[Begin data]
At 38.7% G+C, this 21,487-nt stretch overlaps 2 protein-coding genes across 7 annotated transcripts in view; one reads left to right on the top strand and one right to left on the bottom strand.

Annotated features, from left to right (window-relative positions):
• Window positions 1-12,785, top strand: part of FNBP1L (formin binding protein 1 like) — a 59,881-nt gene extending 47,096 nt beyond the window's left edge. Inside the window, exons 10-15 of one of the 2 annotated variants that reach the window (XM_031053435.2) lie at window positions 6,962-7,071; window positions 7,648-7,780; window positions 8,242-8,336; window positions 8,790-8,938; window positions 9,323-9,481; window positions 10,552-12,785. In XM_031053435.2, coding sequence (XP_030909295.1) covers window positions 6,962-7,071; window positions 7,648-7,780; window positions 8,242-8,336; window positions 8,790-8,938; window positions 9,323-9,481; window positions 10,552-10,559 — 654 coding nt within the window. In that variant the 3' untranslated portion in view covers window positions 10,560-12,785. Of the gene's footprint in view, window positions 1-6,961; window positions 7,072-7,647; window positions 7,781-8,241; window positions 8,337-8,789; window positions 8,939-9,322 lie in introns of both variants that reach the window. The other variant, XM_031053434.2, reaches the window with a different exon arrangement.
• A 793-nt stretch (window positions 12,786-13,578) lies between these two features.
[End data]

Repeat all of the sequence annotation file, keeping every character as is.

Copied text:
At 38.7% G+C, this 21,487-nt stretch overlaps 2 protein-coding genes across 7 annotated transcripts in view; one reads left to right on the top strand and one right to left on the bottom strand.

Annotated features, from left to right (window-relative positions):
• Window positions 1-12,785, top strand: part of FNBP1L (formin binding protein 1 like) — a 59,881-nt gene extending 47,096 nt beyond the window's left edge. Inside the window, exons 10-15 of one of the 2 annotated variants that reach the window (XM_031053435.2) lie at window positions 6,962-7,071; window positions 7,648-7,780; window positions 8,242-8,336; window positions 8,790-8,938; window positions 9,323-9,481; window positions 10,552-12,785. In XM_031053435.2, coding sequence (XP_030909295.1) covers window positions 6,962-7,071; window positions 7,648-7,780; window positions 8,242-8,336; window positions 8,790-8,938; window positions 9,323-9,481; window positions 10,552-10,559 — 654 coding nt within the window. In that variant the 3' untranslated portion in view covers window positions 10,560-12,785. Of the gene's footprint in view, window positions 1-6,961; window positions 7,072-7,647; window positions 7,781-8,241; window positions 8,337-8,789; window positions 8,939-9,322 lie in introns of both variants that reach the window. The other variant, XM_031053434.2, reaches the window with a different exon arrangement.
• A 793-nt stretch (window positions 12,786-13,578) lies between these two features.